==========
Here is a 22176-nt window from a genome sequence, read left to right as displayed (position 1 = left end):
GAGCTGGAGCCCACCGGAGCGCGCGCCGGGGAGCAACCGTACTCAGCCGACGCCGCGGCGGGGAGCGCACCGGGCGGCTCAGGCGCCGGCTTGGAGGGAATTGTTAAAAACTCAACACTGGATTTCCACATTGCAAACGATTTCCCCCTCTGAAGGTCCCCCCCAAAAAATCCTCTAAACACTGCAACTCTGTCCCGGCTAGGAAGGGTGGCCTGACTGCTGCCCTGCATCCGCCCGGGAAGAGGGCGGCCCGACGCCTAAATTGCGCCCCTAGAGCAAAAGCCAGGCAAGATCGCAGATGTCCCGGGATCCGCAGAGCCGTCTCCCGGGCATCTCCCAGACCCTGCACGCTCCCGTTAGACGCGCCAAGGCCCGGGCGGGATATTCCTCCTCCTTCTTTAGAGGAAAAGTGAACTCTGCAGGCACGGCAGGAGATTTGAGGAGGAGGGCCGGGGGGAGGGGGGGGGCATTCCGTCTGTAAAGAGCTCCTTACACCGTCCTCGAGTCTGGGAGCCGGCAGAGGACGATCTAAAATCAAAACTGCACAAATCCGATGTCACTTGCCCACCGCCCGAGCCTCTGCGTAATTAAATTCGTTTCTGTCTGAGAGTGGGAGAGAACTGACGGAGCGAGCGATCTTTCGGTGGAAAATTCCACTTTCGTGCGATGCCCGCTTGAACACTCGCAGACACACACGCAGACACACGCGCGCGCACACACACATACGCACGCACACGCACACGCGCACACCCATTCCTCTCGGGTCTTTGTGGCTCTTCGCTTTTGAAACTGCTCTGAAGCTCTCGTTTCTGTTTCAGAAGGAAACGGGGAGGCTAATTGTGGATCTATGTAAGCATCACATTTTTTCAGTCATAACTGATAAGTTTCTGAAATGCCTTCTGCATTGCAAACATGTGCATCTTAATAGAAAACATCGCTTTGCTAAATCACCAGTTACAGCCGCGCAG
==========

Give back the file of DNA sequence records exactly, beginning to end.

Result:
Here is a 22176-nt window from a genome sequence, read left to right as displayed (position 1 = left end):
GAGCTGGAGCCCACCGGAGCGCGCGCCGGGGAGCAACCGTACTCAGCCGACGCCGCGGCGGGGAGCGCACCGGGCGGCTCAGGCGCCGGCTTGGAGGGAATTGTTAAAAACTCAACACTGGATTTCCACATTGCAAACGATTTCCCCCTCTGAAGGTCCCCCCCAAAAAATCCTCTAAACACTGCAACTCTGTCCCGGCTAGGAAGGGTGGCCTGACTGCTGCCCTGCATCCGCCCGGGAAGAGGGCGGCCCGACGCCTAAATTGCGCCCCTAGAGCAAAAGCCAGGCAAGATCGCAGATGTCCCGGGATCCGCAGAGCCGTCTCCCGGGCATCTCCCAGACCCTGCACGCTCCCGTTAGACGCGCCAAGGCCCGGGCGGGATATTCCTCCTCCTTCTTTAGAGGAAAAGTGAACTCTGCAGGCACGGCAGGAGATTTGAGGAGGAGGGCCGGGGGGAGGGGGGGGGCATTCCGTCTGTAAAGAGCTCCTTACACCGTCCTCGAGTCTGGGAGCCGGCAGAGGACGATCTAAAATCAAAACTGCACAAATCCGATGTCACTTGCCCACCGCCCGAGCCTCTGCGTAATTAAATTCGTTTCTGTCTGAGAGTGGGAGAGAACTGACGGAGCGAGCGATCTTTCGGTGGAAAATTCCACTTTCGTGCGATGCCCGCTTGAACACTCGCAGACACACACGCAGACACACGCGCGCGCACACACACATACGCACGCACACGCACACGCGCACACCCATTCCTCTCGGGTCTTTGTGGCTCTTCGCTTTTGAAACTGCTCTGAAGCTCTCGTTTCTGTTTCAGAAGGAAACGGGGAGGCTAATTGTGGATCTATGTAAGCATCACATTTTTTCAGTCATAACTGATAAGTTTCTGAAATGCCTTCTGCATTGCAAACATGTGCATCTTAATAGAAAACATCGCTTTGCTAAATCACCAGTTACAGCCGCGCAG